Holland on Sea by Roger Kennell



The roads lined with 20th century houses and bungalows belies a place with an ancient history. The compilers of the 1086 Domesday Book listed Hoilanda, and which was already a settlement in late Saxon times. Also recorded was a manor, and the manor house was on the site of Little Holland Hall. A church was built in the grounds during the 12th century, and soon enlarged, evidence of a growing prosperous village. Prosperity came from agriculture, and trading from the now lost Gunfleet estuary, once at Holland Haven, the name meaning a harbour.


The estuary began to silt up during the 17th century resulting in a loss of prosperity, villagers moved away, and the church abandoned and soon became a ruin. The succeeding centuries saw the village, by now named Little Holland, with a population of well below one hundred persons just about existing and centered around three farms, including the hall (the former manor house) where there was a tenant farmer.


At the end of the 19th century, the then principal landowner from Lowestoft, Suffolk decided to auction off his lands presumably because they were unprofitable. An auction was held in London in the year 1900 of some 95% of the village in 60 lots. At the sale all the lots were purchased by David Cripps-Preston from Dulwich Village, London. Preston then devised four building estates, a road layout, and individual building plots. At a series of auctions then held, these building , shop, and hotel plots were then sold. It was from this point the development of a new community begun, and which after a faltering beginning, began to grow rapidly between the two world wars. The village was also attracting summer holiday visitors and the parish council decided that the village name of Little Holland was by now inappropriate. After a short period when the name Little Holland on Sea was used, being cumbersome, in 1928 it became Holland on Sea.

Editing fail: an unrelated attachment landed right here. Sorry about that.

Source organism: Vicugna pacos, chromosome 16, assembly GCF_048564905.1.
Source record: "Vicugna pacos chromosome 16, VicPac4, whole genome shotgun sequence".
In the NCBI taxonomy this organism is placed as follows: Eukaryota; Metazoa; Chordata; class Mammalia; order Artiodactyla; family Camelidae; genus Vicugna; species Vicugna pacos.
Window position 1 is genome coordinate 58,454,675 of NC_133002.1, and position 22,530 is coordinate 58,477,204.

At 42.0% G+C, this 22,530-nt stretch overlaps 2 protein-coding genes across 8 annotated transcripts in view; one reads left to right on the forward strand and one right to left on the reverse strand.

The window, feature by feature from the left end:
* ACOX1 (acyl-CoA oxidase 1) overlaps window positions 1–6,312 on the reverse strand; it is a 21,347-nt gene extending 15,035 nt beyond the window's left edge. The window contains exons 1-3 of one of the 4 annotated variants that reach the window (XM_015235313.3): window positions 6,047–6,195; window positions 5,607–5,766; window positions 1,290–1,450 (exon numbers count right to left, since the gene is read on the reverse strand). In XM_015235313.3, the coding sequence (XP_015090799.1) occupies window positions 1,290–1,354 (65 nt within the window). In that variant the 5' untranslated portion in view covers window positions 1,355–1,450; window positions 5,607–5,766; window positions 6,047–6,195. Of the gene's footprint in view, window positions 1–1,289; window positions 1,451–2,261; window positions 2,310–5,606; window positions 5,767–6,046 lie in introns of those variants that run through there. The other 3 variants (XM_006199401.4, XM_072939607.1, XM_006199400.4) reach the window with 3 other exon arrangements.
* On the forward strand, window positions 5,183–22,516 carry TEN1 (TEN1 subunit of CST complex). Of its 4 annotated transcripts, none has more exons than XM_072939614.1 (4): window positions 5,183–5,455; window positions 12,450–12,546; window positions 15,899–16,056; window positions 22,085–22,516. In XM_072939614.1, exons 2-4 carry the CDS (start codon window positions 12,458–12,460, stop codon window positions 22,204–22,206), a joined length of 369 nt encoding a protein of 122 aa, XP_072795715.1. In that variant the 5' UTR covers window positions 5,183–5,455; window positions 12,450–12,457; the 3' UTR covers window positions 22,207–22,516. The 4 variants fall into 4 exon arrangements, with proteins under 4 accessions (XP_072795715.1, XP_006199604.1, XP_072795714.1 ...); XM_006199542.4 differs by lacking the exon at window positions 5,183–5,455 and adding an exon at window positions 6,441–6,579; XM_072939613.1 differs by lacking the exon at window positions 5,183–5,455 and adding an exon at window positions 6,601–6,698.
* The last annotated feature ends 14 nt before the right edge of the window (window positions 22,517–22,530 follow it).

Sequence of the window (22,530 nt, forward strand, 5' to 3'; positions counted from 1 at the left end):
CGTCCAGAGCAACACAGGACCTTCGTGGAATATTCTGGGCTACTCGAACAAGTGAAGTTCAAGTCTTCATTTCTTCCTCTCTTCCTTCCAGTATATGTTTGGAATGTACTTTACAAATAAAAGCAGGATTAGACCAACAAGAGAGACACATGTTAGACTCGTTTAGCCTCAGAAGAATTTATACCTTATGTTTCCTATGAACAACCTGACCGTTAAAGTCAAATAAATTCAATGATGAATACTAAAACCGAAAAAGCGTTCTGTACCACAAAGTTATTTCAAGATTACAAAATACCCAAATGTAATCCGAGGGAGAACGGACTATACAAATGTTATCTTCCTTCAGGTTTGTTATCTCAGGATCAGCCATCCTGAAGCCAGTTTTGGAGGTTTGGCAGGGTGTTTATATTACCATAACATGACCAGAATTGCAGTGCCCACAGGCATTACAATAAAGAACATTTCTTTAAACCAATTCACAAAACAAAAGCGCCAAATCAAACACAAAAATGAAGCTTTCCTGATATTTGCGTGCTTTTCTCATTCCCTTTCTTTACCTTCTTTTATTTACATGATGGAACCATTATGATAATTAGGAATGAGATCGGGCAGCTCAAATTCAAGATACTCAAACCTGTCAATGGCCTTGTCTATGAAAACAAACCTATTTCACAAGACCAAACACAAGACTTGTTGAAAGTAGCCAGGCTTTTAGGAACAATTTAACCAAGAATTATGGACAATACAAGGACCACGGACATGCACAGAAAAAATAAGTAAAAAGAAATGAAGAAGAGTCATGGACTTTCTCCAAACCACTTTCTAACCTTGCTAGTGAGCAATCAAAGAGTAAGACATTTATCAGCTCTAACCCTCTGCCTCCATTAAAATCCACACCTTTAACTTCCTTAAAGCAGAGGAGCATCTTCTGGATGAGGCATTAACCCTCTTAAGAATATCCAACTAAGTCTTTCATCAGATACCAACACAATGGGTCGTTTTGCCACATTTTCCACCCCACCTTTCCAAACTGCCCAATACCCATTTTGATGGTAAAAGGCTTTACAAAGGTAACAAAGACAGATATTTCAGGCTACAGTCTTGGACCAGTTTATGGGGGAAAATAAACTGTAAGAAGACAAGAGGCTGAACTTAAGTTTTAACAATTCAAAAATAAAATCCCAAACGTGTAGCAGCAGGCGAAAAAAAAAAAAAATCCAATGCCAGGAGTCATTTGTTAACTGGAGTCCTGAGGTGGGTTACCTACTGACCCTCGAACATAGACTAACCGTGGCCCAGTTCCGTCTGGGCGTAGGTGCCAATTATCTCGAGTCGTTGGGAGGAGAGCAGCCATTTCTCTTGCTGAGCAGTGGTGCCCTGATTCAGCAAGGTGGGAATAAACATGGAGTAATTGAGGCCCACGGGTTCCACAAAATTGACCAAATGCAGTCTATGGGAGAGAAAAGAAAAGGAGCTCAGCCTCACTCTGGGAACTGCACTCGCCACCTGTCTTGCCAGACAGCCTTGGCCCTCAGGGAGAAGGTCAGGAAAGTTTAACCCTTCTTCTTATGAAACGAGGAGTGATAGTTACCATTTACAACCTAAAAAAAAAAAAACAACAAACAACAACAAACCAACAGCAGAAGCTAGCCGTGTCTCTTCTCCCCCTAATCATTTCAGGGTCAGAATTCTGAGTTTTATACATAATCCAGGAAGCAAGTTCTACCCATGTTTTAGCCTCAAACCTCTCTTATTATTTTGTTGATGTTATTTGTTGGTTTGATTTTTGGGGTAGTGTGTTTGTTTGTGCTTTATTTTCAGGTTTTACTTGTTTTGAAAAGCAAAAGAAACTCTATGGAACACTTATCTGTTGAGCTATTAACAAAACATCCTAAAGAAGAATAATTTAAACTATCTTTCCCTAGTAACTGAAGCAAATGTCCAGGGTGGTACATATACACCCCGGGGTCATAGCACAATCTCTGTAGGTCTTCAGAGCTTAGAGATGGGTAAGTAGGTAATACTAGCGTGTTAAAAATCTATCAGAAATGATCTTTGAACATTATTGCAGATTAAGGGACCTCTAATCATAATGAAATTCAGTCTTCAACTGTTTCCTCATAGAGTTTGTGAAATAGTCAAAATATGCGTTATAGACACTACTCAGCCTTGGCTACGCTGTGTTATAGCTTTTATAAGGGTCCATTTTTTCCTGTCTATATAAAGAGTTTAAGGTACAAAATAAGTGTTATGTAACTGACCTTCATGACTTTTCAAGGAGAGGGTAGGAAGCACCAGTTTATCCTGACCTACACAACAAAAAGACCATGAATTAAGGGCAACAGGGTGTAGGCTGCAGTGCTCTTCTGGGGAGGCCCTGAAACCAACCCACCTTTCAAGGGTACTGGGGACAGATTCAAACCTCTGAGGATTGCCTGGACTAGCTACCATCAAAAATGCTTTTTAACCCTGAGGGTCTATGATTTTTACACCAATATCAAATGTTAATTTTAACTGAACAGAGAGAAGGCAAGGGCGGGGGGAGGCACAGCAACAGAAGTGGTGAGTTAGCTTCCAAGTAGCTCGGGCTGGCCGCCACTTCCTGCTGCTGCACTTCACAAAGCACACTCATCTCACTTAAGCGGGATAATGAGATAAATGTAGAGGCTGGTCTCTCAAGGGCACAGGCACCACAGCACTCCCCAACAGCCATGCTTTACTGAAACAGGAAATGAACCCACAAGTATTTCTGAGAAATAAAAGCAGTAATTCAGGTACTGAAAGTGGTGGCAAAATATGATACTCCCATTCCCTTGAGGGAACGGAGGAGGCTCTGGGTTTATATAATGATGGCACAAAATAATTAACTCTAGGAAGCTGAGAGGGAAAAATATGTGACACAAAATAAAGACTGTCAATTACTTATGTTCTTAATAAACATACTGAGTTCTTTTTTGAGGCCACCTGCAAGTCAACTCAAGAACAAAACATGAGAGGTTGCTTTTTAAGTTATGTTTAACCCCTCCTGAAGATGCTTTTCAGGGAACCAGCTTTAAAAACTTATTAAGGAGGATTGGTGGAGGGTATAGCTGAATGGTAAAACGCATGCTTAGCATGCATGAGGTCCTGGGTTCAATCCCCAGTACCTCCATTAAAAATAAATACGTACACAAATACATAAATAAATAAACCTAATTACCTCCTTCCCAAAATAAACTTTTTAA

The growing community required public utilities, places of worship and shops. The provision of these facilities against a difficult world economic background, and a World War was not easy. At the end of the 1950s there were still many undeveloped building plots, unmade roads, including the Kings Parade, and no sea wall along the base of the cliffs. By the end of the century the completion of these had been achieved.


The establishment of Holland on Sea during the 20th century must be one of the most notable centuries of the many centuries since the name of Hoilanda was recorded during the 11th century.



Roger Kennell is a member of Clacton & District Local History Society and author of this excellent book.

The Clacton & District Local History Society was formed in 1985 to research, record and promote the history of Clacton & District. We meet on the last Thursday of each month, 7:30 at The Trinity Methodist Church Hall on the corner of Pier Avenue & Rosemary Road West, Clacton with a guest speaker. Membership is £12.50 per year. This gives free entry to all meetings. Non-members are welcome to meetings for £2.00.  We also have an excellent museum on the second floor of Clacton Library in Station Road, open from 9:30 a.m. to 12:30 p.m. every Tuesday and Saturday...well worth a visit.